Although not implicated in a foodborne outbreak associated with fresh juices, other foodborne pathogens do exist that also exhibit a tolerance/resistance to high levels of acid. Given an opportunity to contaminate fresh juice, these acid-resistant organisms could result in foodborne outbreaks. Chief among these possible pathogens is Listeria monocytogenes. L. monocytogenes is ubiquitous within the environment, carried by animals, and frequently found on fruits and vegetables [57-59].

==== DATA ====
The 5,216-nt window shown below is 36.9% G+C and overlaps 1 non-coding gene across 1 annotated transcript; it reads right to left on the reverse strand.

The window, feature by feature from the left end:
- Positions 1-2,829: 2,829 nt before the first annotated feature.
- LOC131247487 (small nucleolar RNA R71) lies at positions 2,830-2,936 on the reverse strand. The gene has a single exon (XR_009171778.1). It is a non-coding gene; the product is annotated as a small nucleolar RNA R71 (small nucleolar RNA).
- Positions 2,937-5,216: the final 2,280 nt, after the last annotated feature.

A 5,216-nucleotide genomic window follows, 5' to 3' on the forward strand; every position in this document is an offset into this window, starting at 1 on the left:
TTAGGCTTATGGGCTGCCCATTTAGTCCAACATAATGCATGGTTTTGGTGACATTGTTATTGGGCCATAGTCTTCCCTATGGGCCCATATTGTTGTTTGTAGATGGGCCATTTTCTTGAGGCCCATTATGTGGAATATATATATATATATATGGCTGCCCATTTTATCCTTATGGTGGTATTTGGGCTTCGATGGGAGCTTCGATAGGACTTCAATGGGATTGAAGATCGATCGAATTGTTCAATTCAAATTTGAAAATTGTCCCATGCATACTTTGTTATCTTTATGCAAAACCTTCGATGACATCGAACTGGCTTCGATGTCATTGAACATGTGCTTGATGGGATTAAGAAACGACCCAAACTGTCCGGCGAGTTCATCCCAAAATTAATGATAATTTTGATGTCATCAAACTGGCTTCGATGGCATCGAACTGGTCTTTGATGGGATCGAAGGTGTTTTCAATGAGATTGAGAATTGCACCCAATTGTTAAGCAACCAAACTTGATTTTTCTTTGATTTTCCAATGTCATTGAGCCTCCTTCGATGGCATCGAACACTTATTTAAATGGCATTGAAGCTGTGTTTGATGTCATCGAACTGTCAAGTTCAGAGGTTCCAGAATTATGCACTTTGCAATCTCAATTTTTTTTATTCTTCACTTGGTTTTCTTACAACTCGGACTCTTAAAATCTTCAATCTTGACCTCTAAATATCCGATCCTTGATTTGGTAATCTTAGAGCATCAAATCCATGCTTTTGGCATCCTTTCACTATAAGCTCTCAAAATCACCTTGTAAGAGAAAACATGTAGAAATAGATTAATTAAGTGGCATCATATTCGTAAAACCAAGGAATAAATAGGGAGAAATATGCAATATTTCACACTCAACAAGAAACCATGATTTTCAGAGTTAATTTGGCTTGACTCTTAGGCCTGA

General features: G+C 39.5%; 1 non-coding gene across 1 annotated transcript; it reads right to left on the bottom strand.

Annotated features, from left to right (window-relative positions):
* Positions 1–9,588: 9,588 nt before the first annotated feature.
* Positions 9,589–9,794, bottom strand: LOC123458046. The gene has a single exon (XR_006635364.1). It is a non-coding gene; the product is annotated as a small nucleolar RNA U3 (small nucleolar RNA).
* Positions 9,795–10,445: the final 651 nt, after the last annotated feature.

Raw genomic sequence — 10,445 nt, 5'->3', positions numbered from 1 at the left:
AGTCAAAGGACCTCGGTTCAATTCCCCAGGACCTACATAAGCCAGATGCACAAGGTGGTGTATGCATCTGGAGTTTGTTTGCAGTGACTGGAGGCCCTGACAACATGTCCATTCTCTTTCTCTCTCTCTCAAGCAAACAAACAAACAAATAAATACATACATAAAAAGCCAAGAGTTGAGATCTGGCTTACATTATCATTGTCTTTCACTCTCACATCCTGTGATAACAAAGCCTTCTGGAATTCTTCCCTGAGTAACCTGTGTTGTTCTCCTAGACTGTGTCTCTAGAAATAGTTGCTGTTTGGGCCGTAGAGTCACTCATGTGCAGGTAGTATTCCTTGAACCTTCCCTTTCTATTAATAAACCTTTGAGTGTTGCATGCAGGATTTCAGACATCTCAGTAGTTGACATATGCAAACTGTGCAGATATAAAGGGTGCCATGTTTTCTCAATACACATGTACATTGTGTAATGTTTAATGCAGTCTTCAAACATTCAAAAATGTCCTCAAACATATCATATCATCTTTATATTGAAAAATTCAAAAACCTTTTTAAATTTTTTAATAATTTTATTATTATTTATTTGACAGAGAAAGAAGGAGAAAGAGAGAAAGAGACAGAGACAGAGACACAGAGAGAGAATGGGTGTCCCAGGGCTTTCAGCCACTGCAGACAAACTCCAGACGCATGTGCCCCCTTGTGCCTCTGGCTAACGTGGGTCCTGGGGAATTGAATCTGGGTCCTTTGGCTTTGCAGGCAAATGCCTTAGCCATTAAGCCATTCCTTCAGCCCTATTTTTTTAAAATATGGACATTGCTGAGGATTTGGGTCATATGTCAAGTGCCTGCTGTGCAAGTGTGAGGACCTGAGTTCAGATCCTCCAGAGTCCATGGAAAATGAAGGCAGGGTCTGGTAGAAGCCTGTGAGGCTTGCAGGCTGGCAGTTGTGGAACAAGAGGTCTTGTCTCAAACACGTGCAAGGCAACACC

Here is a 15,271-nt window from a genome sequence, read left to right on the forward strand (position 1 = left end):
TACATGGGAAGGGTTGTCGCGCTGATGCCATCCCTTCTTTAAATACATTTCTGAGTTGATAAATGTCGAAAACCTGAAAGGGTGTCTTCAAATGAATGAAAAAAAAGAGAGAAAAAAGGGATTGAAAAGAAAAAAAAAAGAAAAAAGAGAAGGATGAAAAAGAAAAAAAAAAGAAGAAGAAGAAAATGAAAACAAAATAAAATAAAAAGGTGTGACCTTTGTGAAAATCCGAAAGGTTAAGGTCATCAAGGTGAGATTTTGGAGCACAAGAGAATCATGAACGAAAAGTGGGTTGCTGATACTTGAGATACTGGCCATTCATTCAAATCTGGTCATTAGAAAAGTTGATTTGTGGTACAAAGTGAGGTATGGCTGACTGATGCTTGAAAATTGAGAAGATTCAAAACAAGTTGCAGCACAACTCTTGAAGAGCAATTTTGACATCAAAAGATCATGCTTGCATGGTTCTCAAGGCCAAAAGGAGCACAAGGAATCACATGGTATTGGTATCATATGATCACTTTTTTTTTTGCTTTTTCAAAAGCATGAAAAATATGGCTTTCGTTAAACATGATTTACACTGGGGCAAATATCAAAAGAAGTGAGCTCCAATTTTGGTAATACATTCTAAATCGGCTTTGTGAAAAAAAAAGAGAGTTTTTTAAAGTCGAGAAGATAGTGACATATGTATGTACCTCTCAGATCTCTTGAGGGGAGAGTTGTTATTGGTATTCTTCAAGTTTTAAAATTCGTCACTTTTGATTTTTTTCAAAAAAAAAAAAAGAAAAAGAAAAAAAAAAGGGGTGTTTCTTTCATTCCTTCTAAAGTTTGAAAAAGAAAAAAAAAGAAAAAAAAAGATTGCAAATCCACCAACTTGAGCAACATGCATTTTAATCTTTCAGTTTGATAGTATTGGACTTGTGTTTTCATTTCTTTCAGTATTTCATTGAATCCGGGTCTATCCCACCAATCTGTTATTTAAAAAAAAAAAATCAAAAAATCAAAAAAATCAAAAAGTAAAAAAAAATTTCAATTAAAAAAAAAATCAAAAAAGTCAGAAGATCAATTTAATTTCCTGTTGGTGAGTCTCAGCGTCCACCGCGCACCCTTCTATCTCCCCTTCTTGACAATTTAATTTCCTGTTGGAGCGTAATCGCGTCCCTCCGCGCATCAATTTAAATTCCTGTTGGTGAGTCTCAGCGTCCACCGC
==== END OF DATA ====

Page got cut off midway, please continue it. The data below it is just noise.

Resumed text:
The minimum pH for growth of L. monocytogenes is dependant on the acidulant. For malic acid, the primary acid found in apple cider/juice, the lowest pH value for growth of L. monocytogenes is from 4.4 to 4.6 depending on the strain . Although this pH is somewhat higher than typical fresh apple cider/juice, some apple cider/juice may fall within a range that will allow L. monocytogenes growth, particularly if unsound fruit is used in production. Not all apple cider/juice may have a pH low enough to prohibit growth of L. monocytogenes. In addition, although L. monocytogenes may not grow at lower pH values, survival at lower pH similar to E. coli O157:H7 and salmonella is possible [60,61]. L. monocytogenes has been isolated from unpasteurized apple juice . The recently completed L. monocytogenes risk assessment indicated that consumption of fresh fruit has a low risk for listeriosis . However, two risk factors need to be considered concerning juice-associated listeriosis. First, comingling fruit to make juice or cider spreads the risk over a much larger exposed population, when compared to a single or limited serving size typically associated with the fruit itself. Second, fresh juice is frequently consumed by subpopulations at risk for listeriosis, e.g., children and adults with compromised immune systems. Consequently, it is reasonable to consider as somewhat likely outbreaks or sporadic cases of listeriosis associated with fresh juice.
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